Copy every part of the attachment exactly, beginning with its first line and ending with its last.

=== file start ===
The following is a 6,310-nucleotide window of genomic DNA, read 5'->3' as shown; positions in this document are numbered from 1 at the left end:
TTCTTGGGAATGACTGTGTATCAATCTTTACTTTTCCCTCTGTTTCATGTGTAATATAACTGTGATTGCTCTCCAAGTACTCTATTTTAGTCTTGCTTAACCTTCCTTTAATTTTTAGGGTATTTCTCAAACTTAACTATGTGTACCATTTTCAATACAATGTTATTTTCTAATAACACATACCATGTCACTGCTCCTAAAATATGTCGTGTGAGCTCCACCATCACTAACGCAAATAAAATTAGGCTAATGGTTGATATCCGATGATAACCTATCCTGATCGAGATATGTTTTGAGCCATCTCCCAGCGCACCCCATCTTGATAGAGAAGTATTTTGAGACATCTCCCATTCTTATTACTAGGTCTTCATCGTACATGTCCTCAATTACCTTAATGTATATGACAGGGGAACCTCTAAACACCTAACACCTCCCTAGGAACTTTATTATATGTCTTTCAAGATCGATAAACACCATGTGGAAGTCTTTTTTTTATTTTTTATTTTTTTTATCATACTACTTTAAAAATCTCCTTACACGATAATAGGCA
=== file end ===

The following is a 6,310-nucleotide window of genomic DNA, read 5'->3' as shown; positions in this document are numbered from 1 at the left end:
TTCTTGGGAATGACTGTGTATCAATCTTTACTTTTCCCTCTGTTTCATGTGTAATATAACTGTGATTGCTCTCCAAGTACTCTATTTTAGTCTTGCTTAACCTTCCTTTAATTTTTAGGGTATTTCTCAAACTTAACTATGTGTACCATTTTCAATACAATGTTATTTTCTAATAACACATACCATGTCACTGCTCCTAAAATATGTCGTGTGAGCTCCACCATCACTAACGCAAATAAAATTAGGCTAATGGTTGATATCCGATGATAACCTATCCTGATCGAGATATGTTTTGAGCCATCTCCCAGCGCACCCCATCTTGATAGAGAAGTATTTTGAGACATCTCCCATTCTTATTACTAGGTCTTCATCGTACATGTCCTCAATTACCTTAATGTATATGACAGGGGAACCTCTAAACACCTAACACCTCCCTAGGAACTTTATTATATGTCTTTCAAGATCGATAAACACCATGTGGAAGTCTTTTTTTTATTTTTTATTTTTTTTATCATACTACTTTAAAAATCTCCTTACACGATAATAGGCA